“If we are to exclude appeals to theological beliefs because not all reasonable people accept such beliefs then we should be consistent and exclude from public discussion appeals to all secular moral, political, philosophical, beliefs about which reasonable people do not agree.”

    you’ve rebutted nothing, because i agree.

    i agree that if there is an aspect of a certain moral theory with which not all reasonable members of our society accept, it should be left out. that’s actually my point, and i think ken has already mention marxism in the same sentence as christianity and pastafarianism. lets say that i’m a strict utilitarianist. unless i can somehow show once and for all that utilitarianism is the ‘true’ or ‘best’ moral theory, i can’t depend on it to justify legislation which will be binding on non-utilitarianist.

    i’m worried you’ll be tempted to attack a straw man here. lets say most people don’t agree with most aspects of intuitionism: that isn’t to say that we must reject everything which it could feasibly justify. if we can agree on something, fact that it may also be consistent with intuitionism or socialism or libertarianism or christianity or anything else is just coincidental and essentially meaningless. no policy should carry any more or less weight because of it’s relationship to an abstract moral theory that someone once thought up, we should consider its relevance for ourselves. the fact is, most people in the public square don’t really care about all the different ‘isims’ that may exist out there in abstract theory-land anyway. try saying ‘”the moral theory of intuitionism says we should have this policy” and see how far you get.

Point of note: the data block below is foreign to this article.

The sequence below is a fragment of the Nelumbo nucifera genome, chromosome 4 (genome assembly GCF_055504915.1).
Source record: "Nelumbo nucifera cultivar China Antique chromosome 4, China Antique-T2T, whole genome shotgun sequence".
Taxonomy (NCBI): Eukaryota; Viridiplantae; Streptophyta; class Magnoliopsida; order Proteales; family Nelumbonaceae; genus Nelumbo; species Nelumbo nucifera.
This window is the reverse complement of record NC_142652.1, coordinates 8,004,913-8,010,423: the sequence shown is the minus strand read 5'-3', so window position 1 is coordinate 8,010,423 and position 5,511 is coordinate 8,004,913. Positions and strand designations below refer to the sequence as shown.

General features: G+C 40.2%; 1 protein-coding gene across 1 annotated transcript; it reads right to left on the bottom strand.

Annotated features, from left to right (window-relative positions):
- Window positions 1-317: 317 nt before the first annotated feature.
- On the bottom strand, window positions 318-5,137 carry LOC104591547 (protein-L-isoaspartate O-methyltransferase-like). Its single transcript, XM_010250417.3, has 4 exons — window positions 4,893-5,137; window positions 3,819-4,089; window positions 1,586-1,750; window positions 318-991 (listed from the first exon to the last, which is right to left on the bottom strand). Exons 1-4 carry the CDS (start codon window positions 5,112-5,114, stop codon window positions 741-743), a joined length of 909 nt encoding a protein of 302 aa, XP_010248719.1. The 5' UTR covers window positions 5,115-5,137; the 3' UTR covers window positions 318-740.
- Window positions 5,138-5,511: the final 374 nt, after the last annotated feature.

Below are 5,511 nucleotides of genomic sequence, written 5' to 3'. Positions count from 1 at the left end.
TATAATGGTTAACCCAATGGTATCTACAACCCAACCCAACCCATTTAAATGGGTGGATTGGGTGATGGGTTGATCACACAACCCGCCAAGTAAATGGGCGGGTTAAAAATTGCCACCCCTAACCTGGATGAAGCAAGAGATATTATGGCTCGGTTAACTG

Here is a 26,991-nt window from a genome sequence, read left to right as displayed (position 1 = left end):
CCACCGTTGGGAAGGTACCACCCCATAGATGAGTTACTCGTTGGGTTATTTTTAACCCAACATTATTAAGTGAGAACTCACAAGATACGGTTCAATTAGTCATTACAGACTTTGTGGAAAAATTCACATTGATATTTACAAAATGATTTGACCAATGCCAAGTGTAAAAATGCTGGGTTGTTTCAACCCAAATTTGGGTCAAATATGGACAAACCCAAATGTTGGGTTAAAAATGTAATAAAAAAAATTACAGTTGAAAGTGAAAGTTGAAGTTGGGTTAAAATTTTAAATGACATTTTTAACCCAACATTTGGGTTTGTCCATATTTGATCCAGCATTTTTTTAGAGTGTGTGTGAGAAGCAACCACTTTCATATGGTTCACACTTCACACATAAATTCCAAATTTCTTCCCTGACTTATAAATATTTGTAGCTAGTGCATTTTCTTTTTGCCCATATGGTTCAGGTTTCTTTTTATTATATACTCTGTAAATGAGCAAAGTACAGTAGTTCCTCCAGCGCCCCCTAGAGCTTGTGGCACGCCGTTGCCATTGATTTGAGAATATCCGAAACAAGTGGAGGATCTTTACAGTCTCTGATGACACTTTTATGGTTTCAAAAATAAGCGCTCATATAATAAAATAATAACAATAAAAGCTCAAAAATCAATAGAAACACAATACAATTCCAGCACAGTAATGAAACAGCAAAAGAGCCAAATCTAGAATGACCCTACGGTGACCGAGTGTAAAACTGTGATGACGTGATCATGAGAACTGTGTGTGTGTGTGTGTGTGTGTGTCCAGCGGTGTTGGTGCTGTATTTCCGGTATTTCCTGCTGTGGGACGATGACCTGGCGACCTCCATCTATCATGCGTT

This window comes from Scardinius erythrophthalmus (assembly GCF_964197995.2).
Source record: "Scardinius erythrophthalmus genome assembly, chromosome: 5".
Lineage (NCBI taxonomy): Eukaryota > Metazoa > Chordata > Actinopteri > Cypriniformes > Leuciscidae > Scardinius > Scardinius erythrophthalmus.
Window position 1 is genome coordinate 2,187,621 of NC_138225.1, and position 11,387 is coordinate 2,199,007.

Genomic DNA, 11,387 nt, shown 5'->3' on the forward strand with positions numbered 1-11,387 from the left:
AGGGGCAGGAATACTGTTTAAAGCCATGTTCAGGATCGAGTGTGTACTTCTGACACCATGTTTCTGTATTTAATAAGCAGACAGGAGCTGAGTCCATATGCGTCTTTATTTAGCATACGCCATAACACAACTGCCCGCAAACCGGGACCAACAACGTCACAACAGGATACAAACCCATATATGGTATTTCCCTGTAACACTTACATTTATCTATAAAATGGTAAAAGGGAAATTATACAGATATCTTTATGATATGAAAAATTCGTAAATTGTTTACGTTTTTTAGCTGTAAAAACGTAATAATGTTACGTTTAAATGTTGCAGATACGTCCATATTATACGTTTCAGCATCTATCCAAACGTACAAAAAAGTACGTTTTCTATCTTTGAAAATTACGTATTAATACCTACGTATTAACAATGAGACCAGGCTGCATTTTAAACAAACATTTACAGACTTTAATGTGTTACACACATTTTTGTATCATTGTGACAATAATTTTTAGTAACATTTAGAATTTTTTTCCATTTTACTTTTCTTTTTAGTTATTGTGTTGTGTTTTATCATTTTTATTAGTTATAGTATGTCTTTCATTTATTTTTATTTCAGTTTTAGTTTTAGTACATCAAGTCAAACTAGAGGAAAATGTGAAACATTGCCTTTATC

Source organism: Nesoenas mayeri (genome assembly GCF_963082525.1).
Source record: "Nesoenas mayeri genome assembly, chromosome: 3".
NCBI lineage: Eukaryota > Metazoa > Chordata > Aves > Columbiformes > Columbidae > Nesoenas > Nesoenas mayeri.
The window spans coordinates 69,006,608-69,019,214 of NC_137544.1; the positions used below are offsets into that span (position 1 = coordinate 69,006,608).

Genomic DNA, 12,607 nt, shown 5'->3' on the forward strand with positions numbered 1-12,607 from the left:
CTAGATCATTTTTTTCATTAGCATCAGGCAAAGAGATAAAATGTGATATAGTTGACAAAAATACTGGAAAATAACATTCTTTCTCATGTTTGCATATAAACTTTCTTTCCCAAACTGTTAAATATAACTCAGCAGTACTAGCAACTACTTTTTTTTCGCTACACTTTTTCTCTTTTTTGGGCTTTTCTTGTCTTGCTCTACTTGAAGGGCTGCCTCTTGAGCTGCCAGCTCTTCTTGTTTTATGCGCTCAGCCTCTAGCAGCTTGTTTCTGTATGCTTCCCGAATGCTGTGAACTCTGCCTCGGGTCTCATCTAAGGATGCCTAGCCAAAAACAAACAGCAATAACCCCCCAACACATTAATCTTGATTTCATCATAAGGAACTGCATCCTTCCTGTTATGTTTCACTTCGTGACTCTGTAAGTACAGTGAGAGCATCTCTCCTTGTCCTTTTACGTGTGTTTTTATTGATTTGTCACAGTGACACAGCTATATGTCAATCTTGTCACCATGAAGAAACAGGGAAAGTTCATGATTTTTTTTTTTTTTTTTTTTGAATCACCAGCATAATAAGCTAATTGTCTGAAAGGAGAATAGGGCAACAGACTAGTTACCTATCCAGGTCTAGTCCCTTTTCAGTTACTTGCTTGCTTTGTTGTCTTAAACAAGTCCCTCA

i am a pastafarian and am convinced that no member of our collective society should be allowed to eat meatballs because it is immoral (at the very least they should not be recognised as a food; restaurants/butchers should not be allowed to serve/sell them, they should not be included in recipe books, and school children should not be taught that they are a viable source of protein). at the end of the day there is no argument that you can use against me which cannot also be applied to christianity. a booming voice or a great noodle-like appendage from heaven would end the discussion, but in the meantime lets agree that you can eat meatballs and i can marry my boyfriend. christianity has had it’s turn in the public square but that time is over and the best it can now hope to achieve is to retire with dignity. you’re a dinosaur matt, and the future is with christians like john who will try to save my soul before dictating how i live.

  • Matt, my response to your points.

    1: Obviously you also have a problem with humour and irony. Or are you just using the feigned misunderstanding to avoid a sensible response?

    Yes Matt – you did provide “examples of people who do argue this, Tooley, Audi, and so on. Glenn mentioned Rawls, and Gaus.”
    You provided opinions but you provided no real-world evidence or examples of what that argument is based on. The idea that secularism is “priveliged” or that god arguments cannot be used. You are purely dealing with a tactical disagreement in your ranks which may well be based on a misguided version of reality.

    2: Matt you reject the idea that imposition of beliefs is wrong. I quote “if it were wrong to impose moral beliefs onto others then my position on rape, assault or infanticide would be unacceptable. I would have to leave others free to choose whether they wished to rape, assault or kill children – to do otherwise would be to impose my moral beliefs onto others.”